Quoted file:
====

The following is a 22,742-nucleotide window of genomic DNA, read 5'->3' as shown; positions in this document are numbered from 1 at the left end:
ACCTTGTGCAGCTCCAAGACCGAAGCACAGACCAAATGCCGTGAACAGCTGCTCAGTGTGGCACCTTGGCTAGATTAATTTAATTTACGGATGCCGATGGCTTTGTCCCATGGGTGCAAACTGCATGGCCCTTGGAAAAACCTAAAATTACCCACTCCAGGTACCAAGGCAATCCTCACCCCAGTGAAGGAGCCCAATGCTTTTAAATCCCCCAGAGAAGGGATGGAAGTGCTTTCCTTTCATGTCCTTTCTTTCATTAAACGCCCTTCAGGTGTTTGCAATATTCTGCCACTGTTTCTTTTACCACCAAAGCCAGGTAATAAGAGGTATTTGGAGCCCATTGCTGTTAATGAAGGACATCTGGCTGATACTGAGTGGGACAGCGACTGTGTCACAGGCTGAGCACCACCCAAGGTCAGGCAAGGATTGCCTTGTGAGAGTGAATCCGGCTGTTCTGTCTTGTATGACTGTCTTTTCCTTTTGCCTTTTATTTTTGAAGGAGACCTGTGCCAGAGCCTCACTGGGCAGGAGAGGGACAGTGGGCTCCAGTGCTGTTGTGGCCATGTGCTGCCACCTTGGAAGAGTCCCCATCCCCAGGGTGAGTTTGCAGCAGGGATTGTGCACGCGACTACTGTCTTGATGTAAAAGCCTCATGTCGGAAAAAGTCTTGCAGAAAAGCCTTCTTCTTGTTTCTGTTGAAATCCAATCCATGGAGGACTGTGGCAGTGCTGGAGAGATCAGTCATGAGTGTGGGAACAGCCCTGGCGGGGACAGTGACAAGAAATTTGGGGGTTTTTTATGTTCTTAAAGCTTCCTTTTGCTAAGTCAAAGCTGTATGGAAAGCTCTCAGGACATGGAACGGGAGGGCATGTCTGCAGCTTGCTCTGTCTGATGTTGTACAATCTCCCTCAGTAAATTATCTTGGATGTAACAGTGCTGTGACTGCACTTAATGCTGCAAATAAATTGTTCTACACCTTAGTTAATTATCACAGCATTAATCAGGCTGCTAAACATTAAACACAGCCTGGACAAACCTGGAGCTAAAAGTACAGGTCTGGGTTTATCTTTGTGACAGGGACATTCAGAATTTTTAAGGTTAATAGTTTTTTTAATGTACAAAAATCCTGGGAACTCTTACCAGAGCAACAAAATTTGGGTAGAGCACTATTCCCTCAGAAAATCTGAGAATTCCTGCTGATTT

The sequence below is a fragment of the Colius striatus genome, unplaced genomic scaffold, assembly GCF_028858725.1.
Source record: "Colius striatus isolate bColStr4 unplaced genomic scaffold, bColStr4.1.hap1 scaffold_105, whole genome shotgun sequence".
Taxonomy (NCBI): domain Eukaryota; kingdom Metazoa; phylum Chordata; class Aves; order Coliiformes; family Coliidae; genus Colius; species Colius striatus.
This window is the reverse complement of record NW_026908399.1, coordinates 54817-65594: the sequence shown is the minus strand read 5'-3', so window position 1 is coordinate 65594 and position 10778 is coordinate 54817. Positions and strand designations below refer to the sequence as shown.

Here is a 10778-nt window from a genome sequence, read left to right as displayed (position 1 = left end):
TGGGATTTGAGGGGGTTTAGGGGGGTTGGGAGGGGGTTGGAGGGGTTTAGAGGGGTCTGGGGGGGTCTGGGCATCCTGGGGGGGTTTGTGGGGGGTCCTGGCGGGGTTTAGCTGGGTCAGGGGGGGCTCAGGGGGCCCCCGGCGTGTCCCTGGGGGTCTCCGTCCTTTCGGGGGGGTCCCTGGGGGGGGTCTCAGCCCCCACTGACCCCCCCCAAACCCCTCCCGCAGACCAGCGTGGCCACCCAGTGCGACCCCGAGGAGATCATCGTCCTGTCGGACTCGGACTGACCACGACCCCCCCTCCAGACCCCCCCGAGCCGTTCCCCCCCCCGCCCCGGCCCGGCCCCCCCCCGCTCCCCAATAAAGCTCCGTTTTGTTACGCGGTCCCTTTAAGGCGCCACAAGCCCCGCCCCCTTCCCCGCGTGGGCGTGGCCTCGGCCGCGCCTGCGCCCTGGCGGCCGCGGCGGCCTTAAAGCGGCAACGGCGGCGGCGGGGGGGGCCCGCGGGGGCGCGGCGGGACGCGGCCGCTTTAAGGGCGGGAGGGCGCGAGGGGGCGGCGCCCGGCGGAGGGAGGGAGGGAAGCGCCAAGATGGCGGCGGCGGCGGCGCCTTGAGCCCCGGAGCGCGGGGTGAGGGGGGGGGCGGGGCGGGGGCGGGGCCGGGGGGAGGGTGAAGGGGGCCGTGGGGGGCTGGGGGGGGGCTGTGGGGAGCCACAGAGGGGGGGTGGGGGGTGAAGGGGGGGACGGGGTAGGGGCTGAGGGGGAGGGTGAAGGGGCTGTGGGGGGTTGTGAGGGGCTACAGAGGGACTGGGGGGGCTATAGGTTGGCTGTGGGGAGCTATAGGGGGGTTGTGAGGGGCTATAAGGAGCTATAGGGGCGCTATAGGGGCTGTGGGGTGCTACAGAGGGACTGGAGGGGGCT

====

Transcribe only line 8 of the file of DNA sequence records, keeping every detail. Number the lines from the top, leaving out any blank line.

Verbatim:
TGGGATTTGAGGGGGTTTAGGGGGGTTGGGAGGGGGTTGGAGGGGTTTAGAGGGGTCTGGGGGGGTCTGGGCATCCTGGGGGGGTTTGTGGGGGGTCCTGGCGGGGTTTAGCTGGGTCAGGGGGGGCTCAGGGGGCCCCCGGCGTGTCCCTGGGGGTCTCCGTCCTTTCGGGGGGGTCCCTGGGGGGGGTCTCAGCCCCCACTGACCCCCCCCAAACCCCTCCCGCAGACCAGCGTGGCCACCCAGTGCGACCCCGAGGAGATCATCGTCCTGTCGGACTCGGACTGACCACGACCCCCCCTCCAGACCCCCCCGAGCCGTTCCCCCCCCCGCCCCGGCCCGGCCCCCCCCCGCTCCCCAATAAAGCTCCGTTTTGTTACGCGGTCCCTTTAAGGCGCCACAAGCCCCGCCCCCTTCCCCGCGTGGGCGTGGCCTCGGCCGCGCCTGCGCCCTGGCGGCCGCGGCGGCCTTAAAGCGGCAACGGCGGCGGCGGGGGGGGCCCGCGGGGGCGCGGCGGGACGCGGCCGCTTTAAGGGCGGGAGGGCGCGAGGGGGCGGCGCCCGGCGGAGGGAGGGAGGGAAGCGCCAAGATGGCGGCGGCGGCGGCGCCTTGAGCCCCGGAGCGCGGGGTGAGGGGGGGGGCGGGGCGGGGGCGGGGCCGGGGGGAGGGTGAAGGGGGCCGTGGGGGGCTGGGGGGGGGCTGTGGGGAGCCACAGAGGGGGGGTGGGGGGTGAAGGGGGGGACGGGGTAGGGGCTGAGGGGGAGGGTGAAGGGGCTGTGGGGGGTTGTGAGGGGCTACAGAGGGACTGGGGGGGCTATAGGTTGGCTGTGGGGAGCTATAGGGGGGTTGTGAGGGGCTATAAGGAGCTATAGGGGCGCTATAGGGGCTGTGGGGTGCTACAGAGGGACTGGAGGGGGCT